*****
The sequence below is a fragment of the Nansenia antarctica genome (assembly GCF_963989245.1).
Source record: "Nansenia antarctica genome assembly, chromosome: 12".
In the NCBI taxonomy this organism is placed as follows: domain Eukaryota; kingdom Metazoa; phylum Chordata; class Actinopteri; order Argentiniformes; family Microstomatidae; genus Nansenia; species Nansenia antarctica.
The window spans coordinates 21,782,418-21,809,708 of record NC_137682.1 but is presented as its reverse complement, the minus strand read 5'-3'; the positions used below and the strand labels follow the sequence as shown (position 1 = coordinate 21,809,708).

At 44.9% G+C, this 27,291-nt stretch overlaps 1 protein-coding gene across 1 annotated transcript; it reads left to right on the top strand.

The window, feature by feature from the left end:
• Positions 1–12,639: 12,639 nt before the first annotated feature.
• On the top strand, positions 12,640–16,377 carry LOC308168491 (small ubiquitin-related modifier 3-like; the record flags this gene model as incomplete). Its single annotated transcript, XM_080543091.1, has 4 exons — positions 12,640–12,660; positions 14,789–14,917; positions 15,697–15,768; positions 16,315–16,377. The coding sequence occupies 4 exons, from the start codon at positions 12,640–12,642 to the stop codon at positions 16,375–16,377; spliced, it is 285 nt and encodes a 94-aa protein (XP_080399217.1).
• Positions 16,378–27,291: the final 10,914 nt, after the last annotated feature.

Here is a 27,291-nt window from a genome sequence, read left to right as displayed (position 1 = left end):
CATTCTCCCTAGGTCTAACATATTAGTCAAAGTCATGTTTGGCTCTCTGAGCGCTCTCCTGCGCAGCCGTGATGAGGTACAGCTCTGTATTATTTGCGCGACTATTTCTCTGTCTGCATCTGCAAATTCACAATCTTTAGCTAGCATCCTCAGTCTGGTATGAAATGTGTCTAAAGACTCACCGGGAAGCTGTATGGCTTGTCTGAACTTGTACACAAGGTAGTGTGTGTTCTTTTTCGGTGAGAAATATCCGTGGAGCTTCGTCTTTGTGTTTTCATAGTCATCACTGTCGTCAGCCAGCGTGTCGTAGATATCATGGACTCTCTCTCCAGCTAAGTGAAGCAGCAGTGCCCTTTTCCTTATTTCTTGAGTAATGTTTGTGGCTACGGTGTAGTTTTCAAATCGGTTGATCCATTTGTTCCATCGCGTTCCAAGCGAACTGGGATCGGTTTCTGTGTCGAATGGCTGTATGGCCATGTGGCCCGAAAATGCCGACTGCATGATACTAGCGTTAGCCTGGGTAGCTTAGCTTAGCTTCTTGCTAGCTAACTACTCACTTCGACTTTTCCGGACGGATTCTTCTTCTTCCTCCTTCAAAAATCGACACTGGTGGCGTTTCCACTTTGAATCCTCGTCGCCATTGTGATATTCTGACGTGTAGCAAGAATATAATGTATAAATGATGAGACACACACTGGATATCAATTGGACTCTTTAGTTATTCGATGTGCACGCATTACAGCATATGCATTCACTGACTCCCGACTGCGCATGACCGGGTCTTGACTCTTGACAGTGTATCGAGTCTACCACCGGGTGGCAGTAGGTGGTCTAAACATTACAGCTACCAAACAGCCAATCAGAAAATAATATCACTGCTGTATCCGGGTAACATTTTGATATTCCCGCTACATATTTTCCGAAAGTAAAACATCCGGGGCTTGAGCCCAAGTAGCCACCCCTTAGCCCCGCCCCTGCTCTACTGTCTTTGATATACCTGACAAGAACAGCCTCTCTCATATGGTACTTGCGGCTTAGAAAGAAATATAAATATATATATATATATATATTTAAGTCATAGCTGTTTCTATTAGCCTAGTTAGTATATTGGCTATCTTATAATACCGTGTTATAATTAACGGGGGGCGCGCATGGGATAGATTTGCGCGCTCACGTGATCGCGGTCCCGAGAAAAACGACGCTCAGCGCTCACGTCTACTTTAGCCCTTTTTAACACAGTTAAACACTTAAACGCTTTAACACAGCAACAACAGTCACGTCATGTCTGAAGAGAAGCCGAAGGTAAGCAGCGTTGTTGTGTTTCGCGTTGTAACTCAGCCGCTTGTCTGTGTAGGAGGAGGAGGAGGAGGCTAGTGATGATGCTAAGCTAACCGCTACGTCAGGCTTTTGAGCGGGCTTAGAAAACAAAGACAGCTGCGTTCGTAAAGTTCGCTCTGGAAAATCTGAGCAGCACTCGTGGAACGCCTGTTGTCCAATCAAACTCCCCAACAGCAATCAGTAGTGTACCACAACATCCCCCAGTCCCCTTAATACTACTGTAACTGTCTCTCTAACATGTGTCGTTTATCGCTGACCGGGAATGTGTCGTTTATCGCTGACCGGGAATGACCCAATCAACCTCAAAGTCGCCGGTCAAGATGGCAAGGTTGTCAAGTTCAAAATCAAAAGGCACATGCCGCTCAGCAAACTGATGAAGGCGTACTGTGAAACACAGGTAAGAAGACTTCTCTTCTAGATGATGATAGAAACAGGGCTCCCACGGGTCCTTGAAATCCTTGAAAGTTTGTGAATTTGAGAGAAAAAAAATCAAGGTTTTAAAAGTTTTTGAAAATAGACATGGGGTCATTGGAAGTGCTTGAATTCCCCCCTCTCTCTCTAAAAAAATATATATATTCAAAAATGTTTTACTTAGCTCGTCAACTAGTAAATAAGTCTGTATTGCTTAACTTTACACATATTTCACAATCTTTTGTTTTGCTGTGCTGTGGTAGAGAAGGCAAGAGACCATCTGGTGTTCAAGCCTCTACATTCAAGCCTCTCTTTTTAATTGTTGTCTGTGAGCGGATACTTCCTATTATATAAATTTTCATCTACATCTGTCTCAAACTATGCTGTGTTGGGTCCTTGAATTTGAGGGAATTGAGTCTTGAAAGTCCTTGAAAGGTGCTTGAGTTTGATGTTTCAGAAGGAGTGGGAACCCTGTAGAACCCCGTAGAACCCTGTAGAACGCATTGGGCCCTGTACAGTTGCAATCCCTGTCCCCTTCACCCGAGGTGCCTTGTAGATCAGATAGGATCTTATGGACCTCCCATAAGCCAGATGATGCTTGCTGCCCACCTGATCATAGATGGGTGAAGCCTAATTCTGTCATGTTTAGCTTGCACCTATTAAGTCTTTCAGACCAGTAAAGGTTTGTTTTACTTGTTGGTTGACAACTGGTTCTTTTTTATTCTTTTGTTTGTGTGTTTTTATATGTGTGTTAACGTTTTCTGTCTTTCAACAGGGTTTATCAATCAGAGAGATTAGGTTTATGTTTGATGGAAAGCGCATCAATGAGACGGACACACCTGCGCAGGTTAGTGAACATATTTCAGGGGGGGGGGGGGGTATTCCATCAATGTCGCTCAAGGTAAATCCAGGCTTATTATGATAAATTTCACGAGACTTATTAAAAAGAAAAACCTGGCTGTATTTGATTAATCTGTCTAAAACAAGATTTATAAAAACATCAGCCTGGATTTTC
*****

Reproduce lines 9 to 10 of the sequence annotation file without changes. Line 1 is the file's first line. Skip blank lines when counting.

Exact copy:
• Positions 16,378–27,291: the final 10,914 nt, after the last annotated feature.

Here is a 27,291-nt window from a genome sequence, read left to right as displayed (position 1 = left end):